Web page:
Scott Kedersha Ministry/Leadership

A few weeks ago I shared six reasons why we need community. Life in community with others is fuller, richer, more fun, and is better for your intimacy with Jesus. Today: the corollary to this post: Why we don’t want community and instead love to isolate. 

6 Reasons Why We Avoid Community

Here are six reasons why we avoid community, choosing isolation over relationships with others.

1. We are full of pride. The number one reason why we don’t want community is because we don’t want others to see our issues. If I avoid others, then they don’t have to see my real problems. As long as my personal public relations department is working, then you can just see my good side. I’m afraid what will happen if I let you see all of my problems.

Sometimes we don’t want others to know our struggles because we believe they’ll think less of us. Meanwhile, the one who conceals his sin will never prosper (Proverbs 28:13). So instead of walking with the wise, we continue to play the fool and suffer harm (Proverbs 13:20). We love our sin more than we love our Savior.

2. We don’t want to get well. We talk a good game, but when it comes down to it, we are like the man in John 5:1-15 who says he wants to get well, but really doesn’t want to pay the price required for real life change. Just like I shared about my pornography struggles in the past, I claimed I wanted to get well, but just didn’t want to give up my sin.

For example: say you struggle with money/consumerism. You know you can’t afford to buy the new television, but you really want it. So you hide from community, who will probably tell you no, so you just avoid even bringing up the topic. Proverbs 12:15 says, “The way of a fool is right in his own eyes, but a wise man listens to advice.”

3. We belong to churches that don’t value authentic community. Many churches don’t talk about community and relationships, and if they do, they portray a shallow, inauthentic picture of community. Many of us are in “community,” but we’re not really in community. In other words, we show up and pretend or just give the partial picture.

Watermark just finished a six-part series called “Together” where we challenged all members of community groups to devote daily, live authentically, counsel biblically, pursue relationally, engage missionally and admonish faithfully. If Watermark is not your church home or if it is and you haven’t heard the series, please listen to the messages. In all my years of going to Watermark, this has been one of my favorites.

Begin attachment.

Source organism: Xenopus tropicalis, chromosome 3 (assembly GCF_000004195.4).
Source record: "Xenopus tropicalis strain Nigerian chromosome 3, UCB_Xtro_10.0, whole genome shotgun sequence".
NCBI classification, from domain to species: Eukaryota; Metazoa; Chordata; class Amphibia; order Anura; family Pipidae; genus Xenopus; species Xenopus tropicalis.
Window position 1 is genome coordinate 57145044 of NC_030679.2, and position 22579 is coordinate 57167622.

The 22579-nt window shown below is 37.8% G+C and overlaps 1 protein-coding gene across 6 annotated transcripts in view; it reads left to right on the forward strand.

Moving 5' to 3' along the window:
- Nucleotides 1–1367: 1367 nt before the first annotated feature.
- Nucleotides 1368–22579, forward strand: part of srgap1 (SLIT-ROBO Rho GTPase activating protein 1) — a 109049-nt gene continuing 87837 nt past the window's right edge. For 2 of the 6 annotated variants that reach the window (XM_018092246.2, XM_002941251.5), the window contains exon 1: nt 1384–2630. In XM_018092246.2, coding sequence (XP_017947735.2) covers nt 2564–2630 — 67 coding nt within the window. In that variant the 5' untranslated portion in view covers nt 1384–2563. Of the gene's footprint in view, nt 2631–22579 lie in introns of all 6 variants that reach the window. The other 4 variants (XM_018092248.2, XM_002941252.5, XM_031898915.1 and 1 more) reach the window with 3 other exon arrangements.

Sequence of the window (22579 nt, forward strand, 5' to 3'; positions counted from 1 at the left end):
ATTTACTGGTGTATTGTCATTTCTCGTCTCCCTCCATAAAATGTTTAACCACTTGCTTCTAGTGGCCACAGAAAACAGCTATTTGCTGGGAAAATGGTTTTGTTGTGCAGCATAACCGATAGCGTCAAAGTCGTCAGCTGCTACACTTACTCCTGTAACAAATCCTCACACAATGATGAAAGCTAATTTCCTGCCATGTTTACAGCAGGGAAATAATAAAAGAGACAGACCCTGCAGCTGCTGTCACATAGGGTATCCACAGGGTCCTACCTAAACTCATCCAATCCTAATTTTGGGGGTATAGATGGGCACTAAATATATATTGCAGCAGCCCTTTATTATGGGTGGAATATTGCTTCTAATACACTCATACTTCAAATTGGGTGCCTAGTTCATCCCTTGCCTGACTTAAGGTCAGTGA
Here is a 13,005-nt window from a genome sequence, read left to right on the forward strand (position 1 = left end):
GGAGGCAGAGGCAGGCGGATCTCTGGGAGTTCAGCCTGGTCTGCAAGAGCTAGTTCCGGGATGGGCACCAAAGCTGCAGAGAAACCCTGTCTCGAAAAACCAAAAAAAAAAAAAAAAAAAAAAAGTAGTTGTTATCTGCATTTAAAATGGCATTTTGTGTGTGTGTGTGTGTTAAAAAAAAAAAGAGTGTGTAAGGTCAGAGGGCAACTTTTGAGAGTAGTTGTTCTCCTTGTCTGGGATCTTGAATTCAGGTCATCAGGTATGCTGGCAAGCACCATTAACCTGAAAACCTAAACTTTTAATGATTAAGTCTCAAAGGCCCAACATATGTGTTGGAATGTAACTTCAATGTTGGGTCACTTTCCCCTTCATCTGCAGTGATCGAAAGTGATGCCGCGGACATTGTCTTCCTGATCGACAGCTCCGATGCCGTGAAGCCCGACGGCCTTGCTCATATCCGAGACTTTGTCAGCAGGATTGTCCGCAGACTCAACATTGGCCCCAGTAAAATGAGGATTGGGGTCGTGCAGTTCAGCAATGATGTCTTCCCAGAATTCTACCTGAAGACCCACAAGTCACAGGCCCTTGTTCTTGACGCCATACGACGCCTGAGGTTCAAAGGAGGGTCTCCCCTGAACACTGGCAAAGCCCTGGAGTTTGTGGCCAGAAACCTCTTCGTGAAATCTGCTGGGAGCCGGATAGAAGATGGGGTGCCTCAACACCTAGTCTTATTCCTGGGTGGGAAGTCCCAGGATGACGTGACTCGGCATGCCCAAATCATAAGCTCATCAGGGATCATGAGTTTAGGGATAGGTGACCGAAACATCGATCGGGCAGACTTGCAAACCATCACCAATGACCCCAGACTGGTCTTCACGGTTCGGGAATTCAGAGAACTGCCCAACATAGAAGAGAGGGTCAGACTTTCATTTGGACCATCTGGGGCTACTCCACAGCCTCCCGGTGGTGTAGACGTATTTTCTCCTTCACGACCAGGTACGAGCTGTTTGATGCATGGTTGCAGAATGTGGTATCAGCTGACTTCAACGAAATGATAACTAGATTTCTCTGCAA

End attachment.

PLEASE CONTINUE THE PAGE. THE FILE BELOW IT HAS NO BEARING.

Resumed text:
4. We (allegedly) don’t have time. We have plenty of time to watch every sports game or every reality television show, but when it comes to community, all of sudden we don’t have the time. Or, we prioritize the wrong things. I am often guilty of this one. I can make time for my own selfish desires, and consequently I can choose to place other pursuits in life over relationships.

5. We hide behind our personality and wiring. In other words, the introvert can make the excuse they don’t need community because they do not draw life from being with others. In reality, we are wired with a need for relationships. It is not good for man to be alone (Genesis 2:18)! All you need to do is look at all of the “One anothers” in scripture to see that we were ALL meant to live in community with others (i.e. Galatians 6:2 – Bear one another’s burdens, Colossians 3:13 – Forgive one another, Hebrews 3:13 – Encourage one another).

6. A special word for my friends in full-time vocational ministry. We think we have to have it all together. Sometimes we believe the lie that we have to portray the perfect life. I just listened to one of my great friends share yesterday as he celebrated finishing up our recovery program, re:generation. What I love about this friend is that he is in a very public ministry role in our church. I love how he isn’t afraid to share where he falls short, but also took the time to do something about it.

If those of us in full-time vocational ministry feel the need to pretend like we have it all together, then why would those in our local churches feel the freedom to share their hurts, habits, addictions and struggles? We need others in our lives who will love us, accept us and aren’t impressed by us.

As I shared in my prior post, the form of community is not nearly as important as the function of community. If you don’t have community in your life, ask why not and then do whatever you have to do to find it and live it out.

Your Turn:

As you look at the list above, which of the six reasons do you most struggle with that keep you from experiencing community with others?

We’re all sinners – everyone one of us! So why do you think we feel the need to hide from others, when community is one of God’s greatest gifts and provisions for spiritual growth?

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